Half a croissant, on a plate, with a sign in front of it saying '50c'
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Grocery Backpack

Paper or plastic.
  [vote for,

A simple variation on the plastic/paper grocery store bag: Instead of handles, it has reasonably sturdy long loops. To use, you thread one loop through the other (criss-crossing them to keep the bag shut) and fit one arm through each.

You can't carry quite as much this way -- only one or two bags -- and the cost will be slightly higher (perhaps stores could add a small surcharge). Cyclists without ordinary backpacks, though, would appreciate the choice, and it would be much more comfortable if you've got a long walk. The reuse possibilities are also much greater; if you ever need to walk something a fair distance one-way, this will let you do so without carrying an empty bag on your way home.

Monkfish, Jan 04 2003

Annoying prior art http://www.google.c...ners&hl=en&ie=UTF-8
A theoretical disposable backpack discussed as a marketing project. There are differences. [Monkfish, Oct 04 2004, last modified Oct 05 2004]


       it's almost a good idea ...until I start thinking about my 1 gallon of milk on my back sweating slowly ..braking slowly...
leftnut, Jan 04 2003

       On a recent trip to the corner grocery on foot, I had a similar idea about a lightweight, folding backpack frame that could support 2 or 3 standard plastic grocery sacks.   

       I think I like the [Monkfish] version better since it wouldn't require any forethought on my part.
half, Jan 04 2003

       I suspect that the grocers will have to go to at least a three mil plastic, instead of the 1 mil they currently use to provide a bag that can be carried this way over a substantial distance . But overcoming that expense, this seems like a practical idea, even if it was offered as an additional charge alternative at the check out counter. I think you've come up with a winner [monkfish], especially for shoppers in inner-urban areas.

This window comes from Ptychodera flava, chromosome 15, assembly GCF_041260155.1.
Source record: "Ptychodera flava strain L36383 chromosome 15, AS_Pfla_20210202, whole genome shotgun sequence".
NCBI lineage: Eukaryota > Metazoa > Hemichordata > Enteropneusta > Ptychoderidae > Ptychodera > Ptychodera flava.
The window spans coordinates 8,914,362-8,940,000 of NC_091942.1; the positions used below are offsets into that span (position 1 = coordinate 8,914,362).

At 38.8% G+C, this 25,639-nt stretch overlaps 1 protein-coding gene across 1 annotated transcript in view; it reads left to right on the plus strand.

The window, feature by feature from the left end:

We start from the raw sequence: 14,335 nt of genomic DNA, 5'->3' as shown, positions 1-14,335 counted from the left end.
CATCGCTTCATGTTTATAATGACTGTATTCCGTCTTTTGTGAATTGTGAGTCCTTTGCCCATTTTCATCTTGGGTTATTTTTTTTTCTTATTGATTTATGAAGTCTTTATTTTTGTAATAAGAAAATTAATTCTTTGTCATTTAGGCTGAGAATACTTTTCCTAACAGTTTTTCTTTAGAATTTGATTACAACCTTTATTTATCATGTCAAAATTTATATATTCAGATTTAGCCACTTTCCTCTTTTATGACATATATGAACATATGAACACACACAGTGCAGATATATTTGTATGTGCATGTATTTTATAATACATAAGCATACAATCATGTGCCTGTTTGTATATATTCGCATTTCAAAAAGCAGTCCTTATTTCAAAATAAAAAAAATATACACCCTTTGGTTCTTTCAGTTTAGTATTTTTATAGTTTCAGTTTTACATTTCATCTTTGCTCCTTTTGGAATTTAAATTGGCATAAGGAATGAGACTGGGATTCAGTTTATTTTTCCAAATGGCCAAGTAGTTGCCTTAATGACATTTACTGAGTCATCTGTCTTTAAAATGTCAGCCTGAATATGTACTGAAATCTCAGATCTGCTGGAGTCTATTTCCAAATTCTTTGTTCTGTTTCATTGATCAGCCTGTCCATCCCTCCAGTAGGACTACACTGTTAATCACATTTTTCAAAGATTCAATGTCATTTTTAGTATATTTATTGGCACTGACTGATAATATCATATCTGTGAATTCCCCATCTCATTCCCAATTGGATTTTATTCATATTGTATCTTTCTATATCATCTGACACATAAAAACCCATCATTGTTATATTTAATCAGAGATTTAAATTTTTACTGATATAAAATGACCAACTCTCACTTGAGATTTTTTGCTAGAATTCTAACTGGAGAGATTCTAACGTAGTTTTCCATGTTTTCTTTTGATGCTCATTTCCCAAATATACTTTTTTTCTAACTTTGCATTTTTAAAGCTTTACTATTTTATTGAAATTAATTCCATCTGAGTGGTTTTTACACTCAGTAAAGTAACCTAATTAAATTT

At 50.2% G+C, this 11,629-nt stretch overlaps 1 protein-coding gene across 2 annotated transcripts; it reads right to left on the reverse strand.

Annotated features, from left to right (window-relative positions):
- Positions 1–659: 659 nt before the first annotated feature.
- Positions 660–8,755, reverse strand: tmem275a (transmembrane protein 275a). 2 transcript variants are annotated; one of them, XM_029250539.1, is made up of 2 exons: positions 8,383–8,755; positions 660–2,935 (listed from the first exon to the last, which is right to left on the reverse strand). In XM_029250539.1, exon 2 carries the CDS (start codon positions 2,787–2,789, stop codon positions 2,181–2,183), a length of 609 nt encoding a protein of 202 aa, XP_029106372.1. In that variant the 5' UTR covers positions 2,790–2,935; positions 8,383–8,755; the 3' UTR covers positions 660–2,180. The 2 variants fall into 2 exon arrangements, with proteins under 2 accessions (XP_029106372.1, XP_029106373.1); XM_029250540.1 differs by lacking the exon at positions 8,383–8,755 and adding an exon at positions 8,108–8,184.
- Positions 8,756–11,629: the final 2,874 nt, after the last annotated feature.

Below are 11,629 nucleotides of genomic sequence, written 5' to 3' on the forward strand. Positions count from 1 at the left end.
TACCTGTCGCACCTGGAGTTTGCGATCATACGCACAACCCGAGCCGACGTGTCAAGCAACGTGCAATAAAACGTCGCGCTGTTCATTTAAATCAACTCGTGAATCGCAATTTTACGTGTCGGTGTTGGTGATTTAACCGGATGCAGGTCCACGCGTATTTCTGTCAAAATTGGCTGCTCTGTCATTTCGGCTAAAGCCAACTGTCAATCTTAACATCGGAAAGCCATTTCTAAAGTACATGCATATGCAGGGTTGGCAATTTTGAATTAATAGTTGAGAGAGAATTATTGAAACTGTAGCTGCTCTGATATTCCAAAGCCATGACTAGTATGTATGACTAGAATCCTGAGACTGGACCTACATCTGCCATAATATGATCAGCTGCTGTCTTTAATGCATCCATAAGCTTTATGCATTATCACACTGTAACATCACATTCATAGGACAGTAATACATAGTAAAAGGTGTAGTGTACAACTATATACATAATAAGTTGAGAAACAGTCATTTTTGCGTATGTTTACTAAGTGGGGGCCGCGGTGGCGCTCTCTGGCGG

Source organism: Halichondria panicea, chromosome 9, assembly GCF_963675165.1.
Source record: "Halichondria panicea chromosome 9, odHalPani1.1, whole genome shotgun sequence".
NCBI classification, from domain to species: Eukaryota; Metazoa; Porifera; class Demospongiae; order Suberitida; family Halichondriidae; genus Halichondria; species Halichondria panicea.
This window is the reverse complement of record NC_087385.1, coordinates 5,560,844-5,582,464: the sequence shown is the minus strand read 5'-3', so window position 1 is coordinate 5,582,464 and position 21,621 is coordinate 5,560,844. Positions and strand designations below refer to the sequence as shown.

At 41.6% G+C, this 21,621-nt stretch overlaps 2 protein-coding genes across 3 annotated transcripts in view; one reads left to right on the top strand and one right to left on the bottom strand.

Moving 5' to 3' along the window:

jurist, Jan 05 2003

       This is a very good idea. I've been porting groceries home in a backpack for years now (being car deprived). It's *much* easier and more comfortable than carrying all of them by hand. Grocery backpacks supplied by stores would be dandy, but as [jurist] says they would have to be much more sturdy than the usual plastic. A dollor or two surcharge would be reasonable (and encourage people to recycle).
madradish, Jan 05 2003

       Alternately, a Segway-enabled bucket that balances on your head would be beneficial to your back and posture.
FarmerJohn, Jan 05 2003

       Very good idea. A regular bag seems like it could almost do this... well, so you might think until you actually try it, once. Seems like it wouldn't be too hard to do.   

       I like the Segway enhancement idea. Additional possible improvements would be inclusion of a REAL anti-gravity device, and maybe giving it secondary uses by making it out of cat's tongue.
rowlycat, Jan 06 2003


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